The process is very similar for positioning your company's services. Services, however, don't have the physical attributes of products - that is, we can't feel them or touch them or show nice product pictures. So you need to ask first your customers and then yourself, what value do clients get from my services? How are they better off from doing business with me? Also ask: is there a characteristic that makes my services different? One of the main objectives of Advertising and promotion is to establish what is called mind share (or share of mind). ...


Write out the value customers derive and the attributes your services offer to create the first draft of your positioning. Test it on people who don't really know what you do or what you sell, watch their facial expressions and listen for their response. When they want to know more because you've piqued their interest and started a conversation, you'll know you're on the right track.


Positioning concepts

More generally, there are three types of positioning concepts:

  1. Functional positions
    • Solve problems
    • Provide benefits to customers
    • Get favorable perception by investors (stock profile) and lenders
  2. Symbolic positions
    • Self-image enhancement
    • Ego identification
    • Belongingness and social meaningfulness
    • Affective fulfillment
  3. Experiential positions
    • Provide sensory stimulation
    • Provide cognitive stimulation

This is a disambiguation page — a navigational aid which lists other pages that might otherwise share the same title. ...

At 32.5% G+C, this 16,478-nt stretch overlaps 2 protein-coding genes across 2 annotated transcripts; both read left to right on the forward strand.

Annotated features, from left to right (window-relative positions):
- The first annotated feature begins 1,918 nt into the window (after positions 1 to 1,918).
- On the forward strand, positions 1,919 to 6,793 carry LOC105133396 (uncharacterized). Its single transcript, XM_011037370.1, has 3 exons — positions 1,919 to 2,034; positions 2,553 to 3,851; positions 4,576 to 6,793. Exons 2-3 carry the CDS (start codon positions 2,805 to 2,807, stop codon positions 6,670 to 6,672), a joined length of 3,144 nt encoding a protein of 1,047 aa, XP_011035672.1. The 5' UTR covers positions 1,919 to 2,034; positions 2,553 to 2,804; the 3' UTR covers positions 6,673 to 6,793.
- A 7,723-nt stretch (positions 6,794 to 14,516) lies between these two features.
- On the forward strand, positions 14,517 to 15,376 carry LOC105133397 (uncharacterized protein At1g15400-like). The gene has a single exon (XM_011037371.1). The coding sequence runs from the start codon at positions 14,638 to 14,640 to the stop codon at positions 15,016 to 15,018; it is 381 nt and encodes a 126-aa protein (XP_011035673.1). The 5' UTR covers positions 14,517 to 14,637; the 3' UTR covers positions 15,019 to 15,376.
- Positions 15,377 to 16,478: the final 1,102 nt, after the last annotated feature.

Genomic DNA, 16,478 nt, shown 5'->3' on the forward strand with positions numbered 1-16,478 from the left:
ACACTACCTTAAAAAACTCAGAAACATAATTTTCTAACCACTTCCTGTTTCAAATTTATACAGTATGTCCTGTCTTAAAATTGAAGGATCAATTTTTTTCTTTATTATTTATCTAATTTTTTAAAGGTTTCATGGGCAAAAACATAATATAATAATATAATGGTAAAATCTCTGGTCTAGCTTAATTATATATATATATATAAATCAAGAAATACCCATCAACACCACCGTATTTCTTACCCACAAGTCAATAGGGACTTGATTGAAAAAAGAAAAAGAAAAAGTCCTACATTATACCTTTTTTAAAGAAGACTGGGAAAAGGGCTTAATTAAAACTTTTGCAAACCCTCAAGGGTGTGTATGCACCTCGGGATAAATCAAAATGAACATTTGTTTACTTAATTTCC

Measuring the positioning

Positioning is facilitated by a graphical technique called perceptual mapping, various survey techniques, and statistical techniques like multi dimensional scaling, factor analysis, conjoint analysis, and logit analysis. Perceptual mapping is a graphics technique used by marketers that attempts to visually display the perceptions of customers or potential customers. ... Statistical surveys are used to collect quantitative information about items in a population. ... Multidimensional scaling (MDS) is a statistical technique often used in marketing and the social sciences. ... Factor analysis is a statistical technique that originated in psychometrics. ... See also: Conjoint analysis, Conjoint analysis (in healthcare) Conjoint analysis, also called multiattribute compositional models, is a statistical technique that originated in mathematical psychology and was developed by marketing professor Paul Green at the Wharton School of the University of Pennsylvania. ... Logit analysis is a mathematical technique used by marketers to assess the scope of customer acceptance of a product, particularly a new product. ...


See also